and Parks.

Before, several of the streams presented nearly insurmountable obstacles
for fish aiming to swim upstream. One, called Felix ...
Read More...  

14. IDAHO IRRIGATION CANALS OPEN FOR FISHING
Posted on Wednesday, October 01, 2003 (PST)
The Idaho Fish and Game Department is inviting the public to harvest
fish trapped in irrigation canals along the Boise, Payette and Weiser rivers.


The trapped fish enter the full irrigation canals during spring and
summer, but when fall arrives and water flow into the canals is curtailed,
cutthroats and hatchery trout, along with rough fish, such as squaw fish
and suckers, are left high and dry.

"In the old days, before construction of the Hells Canyon dams,
we saw some ...
Read More...  

15. NEW APPOINTMENTS AT ODFW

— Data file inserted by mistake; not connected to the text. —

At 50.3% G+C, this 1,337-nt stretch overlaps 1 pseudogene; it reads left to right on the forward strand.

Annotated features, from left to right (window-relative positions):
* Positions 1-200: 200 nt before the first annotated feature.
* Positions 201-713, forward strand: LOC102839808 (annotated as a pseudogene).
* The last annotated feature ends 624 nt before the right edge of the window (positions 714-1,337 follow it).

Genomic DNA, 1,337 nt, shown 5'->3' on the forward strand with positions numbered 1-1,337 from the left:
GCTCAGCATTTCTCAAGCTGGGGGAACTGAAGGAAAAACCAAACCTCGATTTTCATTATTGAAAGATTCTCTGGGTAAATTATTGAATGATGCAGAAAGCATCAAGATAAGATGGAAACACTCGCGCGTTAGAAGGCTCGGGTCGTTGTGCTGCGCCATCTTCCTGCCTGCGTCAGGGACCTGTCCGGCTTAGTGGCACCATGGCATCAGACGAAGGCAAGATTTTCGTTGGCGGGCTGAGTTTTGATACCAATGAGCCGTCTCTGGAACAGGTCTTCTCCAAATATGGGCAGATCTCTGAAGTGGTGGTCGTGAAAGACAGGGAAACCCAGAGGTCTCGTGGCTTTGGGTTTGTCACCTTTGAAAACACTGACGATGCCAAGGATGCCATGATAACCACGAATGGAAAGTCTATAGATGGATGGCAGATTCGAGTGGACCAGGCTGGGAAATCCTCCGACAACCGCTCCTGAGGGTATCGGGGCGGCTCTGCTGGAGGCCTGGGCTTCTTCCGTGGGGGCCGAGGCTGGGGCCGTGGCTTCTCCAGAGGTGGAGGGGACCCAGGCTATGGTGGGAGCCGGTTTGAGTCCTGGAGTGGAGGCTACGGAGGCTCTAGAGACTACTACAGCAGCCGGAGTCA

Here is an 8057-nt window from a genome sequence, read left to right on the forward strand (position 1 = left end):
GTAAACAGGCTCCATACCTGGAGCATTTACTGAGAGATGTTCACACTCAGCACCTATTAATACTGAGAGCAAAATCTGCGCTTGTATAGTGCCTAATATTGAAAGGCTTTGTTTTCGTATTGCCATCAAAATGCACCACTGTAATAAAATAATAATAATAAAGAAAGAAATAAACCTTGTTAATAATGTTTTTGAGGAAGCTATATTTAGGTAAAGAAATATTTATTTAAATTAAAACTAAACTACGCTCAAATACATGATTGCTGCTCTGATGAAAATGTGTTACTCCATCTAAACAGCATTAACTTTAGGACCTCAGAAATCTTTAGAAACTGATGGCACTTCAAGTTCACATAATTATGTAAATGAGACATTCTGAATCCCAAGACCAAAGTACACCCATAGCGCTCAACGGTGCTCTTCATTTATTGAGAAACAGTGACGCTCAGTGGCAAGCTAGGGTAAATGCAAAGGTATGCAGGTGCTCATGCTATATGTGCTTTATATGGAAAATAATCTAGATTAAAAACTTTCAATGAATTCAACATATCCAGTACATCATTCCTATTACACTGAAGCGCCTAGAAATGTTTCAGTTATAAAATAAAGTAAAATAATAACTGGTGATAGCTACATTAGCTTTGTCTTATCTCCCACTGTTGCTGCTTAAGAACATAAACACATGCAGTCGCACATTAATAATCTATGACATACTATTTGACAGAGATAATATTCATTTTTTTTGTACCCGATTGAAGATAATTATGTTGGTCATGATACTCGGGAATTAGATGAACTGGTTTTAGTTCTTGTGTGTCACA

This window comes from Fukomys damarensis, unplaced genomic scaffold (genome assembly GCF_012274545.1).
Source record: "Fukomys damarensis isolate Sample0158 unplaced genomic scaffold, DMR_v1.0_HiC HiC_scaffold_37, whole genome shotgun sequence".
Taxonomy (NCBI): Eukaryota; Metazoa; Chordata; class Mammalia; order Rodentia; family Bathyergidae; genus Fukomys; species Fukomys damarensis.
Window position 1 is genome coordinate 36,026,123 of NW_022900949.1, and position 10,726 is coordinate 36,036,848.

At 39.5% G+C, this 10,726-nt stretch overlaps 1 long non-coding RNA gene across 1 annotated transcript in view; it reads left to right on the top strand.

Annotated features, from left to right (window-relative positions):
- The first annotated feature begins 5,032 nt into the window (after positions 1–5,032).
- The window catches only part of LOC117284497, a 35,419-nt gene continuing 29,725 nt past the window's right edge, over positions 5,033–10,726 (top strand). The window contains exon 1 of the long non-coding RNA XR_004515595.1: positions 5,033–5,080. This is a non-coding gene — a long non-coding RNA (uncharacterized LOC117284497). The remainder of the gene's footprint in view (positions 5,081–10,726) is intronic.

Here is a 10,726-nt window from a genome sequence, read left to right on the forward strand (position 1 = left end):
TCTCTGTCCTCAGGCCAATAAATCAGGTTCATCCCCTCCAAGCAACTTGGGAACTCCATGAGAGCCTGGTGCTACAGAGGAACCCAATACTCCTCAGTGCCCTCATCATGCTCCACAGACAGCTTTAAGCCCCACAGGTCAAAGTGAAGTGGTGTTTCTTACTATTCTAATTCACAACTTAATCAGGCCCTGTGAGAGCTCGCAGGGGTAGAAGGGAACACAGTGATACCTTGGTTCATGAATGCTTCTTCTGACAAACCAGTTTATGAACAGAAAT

Posted on Wednesday, October 01, 2003 (PST)
George Buckner and Jack Graham were appointed to executive positions
at the Oregon Dept. of Fish & Wildlife.

Jim Greer, Director of ODFW, announced the appointments Oct. 12.

George Buckner was appointed Assistant Wildlife Division Chief. In that
position, he'll manage ODFW's habitat, game and wildlife diversity activities,
including moving the agency toward a watershed based approach to resource
management and addressing state and federal funding. Most recently, Buckner
held a ...
Read More...  

16. FEEDBACK
Posted on Wednesday, October 01, 2003 (PST)
of Othello, Wa:

The article titled CONFERENCE TACKLES RIVER GOVERNANCE had comments
by Will Stelle, regional administrator for the National Marine Fisheries
Service.

Mr. Stelle's began his comments by clearly stating that water quality
is in continuous decline (in a manner that would put stink on all water
users). My guess was that he was implying that water quality declines must
be a major cause of the salmon problem. Later upon direct questioning about
the Columbia River and ...
Read More...